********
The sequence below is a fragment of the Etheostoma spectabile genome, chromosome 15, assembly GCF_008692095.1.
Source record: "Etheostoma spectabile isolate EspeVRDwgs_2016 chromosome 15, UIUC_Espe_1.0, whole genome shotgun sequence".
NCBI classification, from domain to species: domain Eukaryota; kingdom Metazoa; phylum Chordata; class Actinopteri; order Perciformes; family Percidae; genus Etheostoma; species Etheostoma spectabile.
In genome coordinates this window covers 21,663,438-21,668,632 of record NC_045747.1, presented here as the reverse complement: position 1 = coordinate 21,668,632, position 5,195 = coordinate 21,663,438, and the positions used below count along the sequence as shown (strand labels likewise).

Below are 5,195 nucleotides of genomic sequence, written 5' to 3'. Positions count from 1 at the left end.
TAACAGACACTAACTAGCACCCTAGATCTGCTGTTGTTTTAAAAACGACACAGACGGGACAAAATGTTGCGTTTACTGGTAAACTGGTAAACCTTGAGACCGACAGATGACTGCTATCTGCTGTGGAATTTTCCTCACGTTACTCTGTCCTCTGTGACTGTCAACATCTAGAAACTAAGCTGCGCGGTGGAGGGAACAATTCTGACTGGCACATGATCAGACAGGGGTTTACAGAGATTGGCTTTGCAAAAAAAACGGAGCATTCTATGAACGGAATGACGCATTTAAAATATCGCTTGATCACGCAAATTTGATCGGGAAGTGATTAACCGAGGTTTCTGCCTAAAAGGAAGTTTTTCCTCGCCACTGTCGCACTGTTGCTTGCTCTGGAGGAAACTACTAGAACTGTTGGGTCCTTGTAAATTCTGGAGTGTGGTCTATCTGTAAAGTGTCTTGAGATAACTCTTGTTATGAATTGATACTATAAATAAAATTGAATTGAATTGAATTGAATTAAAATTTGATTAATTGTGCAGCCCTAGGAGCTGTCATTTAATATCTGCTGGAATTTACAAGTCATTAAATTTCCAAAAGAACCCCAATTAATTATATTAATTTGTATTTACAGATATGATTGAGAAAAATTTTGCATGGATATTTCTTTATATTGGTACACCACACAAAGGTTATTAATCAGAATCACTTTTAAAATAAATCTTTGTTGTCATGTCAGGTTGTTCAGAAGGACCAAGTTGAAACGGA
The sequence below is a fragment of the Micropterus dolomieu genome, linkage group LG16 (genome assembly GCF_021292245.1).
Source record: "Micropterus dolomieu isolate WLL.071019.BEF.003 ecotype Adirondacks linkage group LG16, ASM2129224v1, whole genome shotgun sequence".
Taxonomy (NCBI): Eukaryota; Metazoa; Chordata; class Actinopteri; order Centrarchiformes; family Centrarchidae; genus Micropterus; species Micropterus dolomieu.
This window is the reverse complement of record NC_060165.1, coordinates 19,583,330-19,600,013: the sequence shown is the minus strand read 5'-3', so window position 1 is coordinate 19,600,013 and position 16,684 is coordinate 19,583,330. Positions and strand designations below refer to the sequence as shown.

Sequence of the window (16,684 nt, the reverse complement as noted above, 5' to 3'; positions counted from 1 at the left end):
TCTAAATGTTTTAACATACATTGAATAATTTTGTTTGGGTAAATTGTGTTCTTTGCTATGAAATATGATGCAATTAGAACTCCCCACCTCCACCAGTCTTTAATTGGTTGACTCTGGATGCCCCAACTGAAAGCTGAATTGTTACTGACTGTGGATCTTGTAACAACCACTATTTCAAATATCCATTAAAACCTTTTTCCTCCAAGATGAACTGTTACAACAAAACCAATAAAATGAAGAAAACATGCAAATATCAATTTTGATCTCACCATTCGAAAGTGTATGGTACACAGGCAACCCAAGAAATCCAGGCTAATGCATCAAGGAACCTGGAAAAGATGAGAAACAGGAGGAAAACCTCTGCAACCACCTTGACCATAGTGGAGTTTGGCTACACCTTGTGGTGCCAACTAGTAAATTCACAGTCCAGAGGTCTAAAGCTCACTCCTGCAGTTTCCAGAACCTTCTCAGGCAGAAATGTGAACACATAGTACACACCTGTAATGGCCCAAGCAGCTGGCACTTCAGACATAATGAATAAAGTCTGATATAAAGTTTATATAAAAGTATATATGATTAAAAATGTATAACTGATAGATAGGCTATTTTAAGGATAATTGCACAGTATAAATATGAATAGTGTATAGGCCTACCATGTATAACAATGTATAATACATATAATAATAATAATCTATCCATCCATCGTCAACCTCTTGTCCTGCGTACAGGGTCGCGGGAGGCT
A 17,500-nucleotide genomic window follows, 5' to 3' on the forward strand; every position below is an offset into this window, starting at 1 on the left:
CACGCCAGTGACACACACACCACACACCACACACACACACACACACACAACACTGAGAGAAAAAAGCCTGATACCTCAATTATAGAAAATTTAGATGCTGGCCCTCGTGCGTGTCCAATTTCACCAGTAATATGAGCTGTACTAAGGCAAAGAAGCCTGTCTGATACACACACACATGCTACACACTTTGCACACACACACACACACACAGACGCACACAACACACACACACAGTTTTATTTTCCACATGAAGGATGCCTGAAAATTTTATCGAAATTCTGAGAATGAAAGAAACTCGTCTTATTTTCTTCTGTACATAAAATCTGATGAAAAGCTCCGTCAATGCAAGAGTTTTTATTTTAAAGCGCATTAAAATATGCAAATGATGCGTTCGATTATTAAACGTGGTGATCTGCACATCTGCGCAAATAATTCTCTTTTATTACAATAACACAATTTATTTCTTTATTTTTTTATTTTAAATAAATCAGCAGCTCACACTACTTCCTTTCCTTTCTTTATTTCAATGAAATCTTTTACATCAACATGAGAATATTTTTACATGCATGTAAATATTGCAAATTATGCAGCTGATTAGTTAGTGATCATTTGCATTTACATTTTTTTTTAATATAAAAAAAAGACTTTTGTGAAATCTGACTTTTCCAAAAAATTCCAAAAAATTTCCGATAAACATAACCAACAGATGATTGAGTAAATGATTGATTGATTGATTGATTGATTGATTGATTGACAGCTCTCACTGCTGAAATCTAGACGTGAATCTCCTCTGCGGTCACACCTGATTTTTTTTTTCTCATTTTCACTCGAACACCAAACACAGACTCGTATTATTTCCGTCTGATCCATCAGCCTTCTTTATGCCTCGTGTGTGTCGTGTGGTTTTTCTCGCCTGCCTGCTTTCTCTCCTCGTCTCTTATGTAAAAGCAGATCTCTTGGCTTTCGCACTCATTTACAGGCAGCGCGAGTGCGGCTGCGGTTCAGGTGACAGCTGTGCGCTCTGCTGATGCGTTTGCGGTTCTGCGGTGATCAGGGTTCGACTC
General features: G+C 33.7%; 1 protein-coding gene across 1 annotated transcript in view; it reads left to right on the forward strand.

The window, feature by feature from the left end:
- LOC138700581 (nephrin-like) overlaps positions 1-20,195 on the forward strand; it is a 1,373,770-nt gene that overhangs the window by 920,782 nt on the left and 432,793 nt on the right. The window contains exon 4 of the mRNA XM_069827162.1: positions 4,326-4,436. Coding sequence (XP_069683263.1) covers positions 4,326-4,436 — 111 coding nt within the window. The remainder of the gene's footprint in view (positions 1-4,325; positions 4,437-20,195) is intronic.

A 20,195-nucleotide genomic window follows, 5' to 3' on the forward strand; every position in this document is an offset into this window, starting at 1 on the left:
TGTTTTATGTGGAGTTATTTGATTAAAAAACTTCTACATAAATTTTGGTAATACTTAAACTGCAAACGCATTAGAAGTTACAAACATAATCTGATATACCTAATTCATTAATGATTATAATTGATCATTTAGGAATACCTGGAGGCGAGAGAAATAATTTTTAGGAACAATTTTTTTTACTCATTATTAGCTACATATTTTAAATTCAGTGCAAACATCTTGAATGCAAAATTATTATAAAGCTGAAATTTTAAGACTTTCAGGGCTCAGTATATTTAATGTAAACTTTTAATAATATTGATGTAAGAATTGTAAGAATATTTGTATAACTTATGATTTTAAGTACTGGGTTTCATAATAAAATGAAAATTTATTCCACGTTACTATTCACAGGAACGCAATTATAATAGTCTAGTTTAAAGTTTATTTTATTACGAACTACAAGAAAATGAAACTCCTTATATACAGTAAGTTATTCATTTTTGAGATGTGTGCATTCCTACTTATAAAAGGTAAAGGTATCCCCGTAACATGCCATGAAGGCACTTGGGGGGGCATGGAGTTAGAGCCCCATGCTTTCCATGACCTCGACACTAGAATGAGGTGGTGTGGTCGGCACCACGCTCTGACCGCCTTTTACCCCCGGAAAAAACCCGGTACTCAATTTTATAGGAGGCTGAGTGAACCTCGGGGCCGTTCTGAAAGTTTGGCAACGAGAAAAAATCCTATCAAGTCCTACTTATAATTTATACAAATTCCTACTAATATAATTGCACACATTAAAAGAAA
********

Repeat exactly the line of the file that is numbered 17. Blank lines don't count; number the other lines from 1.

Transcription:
- LOC138700581 (nephrin-like) overlaps positions 1-20,195 on the forward strand; it is a 1,373,770-nt gene that overhangs the window by 920,782 nt on the left and 432,793 nt on the right. The window contains exon 4 of the mRNA XM_069827162.1: positions 4,326-4,436. Coding sequence (XP_069683263.1) covers positions 4,326-4,436 — 111 coding nt within the window. The remainder of the gene's footprint in view (positions 1-4,325; positions 4,437-20,195) is intronic.